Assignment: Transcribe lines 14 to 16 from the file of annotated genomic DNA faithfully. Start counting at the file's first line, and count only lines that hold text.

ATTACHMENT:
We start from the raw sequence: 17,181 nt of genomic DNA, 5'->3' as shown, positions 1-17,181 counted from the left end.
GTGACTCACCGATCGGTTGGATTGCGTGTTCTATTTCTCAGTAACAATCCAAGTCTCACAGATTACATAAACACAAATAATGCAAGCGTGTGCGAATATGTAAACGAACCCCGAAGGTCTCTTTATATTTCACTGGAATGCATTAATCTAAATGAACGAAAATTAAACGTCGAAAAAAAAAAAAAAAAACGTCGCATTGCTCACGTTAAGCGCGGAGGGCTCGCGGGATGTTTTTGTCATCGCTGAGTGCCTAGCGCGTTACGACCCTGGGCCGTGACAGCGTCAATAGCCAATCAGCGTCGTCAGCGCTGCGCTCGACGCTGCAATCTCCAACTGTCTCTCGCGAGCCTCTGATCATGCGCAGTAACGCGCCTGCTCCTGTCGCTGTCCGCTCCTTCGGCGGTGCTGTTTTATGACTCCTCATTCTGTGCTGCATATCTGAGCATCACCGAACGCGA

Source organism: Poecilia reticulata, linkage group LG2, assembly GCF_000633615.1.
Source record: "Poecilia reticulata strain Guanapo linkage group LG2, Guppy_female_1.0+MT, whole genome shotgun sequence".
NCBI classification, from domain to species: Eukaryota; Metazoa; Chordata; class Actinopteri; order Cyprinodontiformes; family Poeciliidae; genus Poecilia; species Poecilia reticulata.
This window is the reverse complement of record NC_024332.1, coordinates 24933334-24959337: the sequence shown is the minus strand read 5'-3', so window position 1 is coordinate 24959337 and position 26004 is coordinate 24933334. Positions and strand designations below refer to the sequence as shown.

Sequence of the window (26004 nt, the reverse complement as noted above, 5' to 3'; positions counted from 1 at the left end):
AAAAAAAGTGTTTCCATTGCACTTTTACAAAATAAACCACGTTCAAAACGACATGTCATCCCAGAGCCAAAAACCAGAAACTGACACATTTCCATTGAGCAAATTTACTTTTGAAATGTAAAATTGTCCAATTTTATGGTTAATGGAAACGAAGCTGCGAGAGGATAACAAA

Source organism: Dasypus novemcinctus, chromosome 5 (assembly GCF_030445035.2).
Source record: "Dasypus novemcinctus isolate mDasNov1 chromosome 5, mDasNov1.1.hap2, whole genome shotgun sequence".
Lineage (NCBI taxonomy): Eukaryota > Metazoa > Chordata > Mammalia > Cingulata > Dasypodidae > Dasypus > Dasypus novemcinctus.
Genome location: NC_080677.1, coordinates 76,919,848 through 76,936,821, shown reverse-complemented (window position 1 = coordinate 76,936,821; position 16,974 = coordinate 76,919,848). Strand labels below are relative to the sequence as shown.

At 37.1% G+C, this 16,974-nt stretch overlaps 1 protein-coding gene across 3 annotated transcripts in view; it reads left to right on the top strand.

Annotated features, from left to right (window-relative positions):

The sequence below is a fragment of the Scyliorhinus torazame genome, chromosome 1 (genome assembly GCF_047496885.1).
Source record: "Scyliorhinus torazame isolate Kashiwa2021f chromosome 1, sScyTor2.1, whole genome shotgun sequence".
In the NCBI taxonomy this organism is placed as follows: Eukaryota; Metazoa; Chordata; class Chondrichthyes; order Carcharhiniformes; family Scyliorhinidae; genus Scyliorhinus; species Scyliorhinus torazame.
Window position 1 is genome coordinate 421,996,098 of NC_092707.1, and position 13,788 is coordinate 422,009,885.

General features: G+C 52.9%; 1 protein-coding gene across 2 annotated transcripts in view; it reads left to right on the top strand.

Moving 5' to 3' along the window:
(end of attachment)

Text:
Annotated features, from left to right (window-relative positions):

The sequence below is a fragment of the Scyliorhinus torazame genome, chromosome 1 (genome assembly GCF_047496885.1).
Source record: "Scyliorhinus torazame isolate Kashiwa2021f chromosome 1, sScyTor2.1, whole genome shotgun sequence".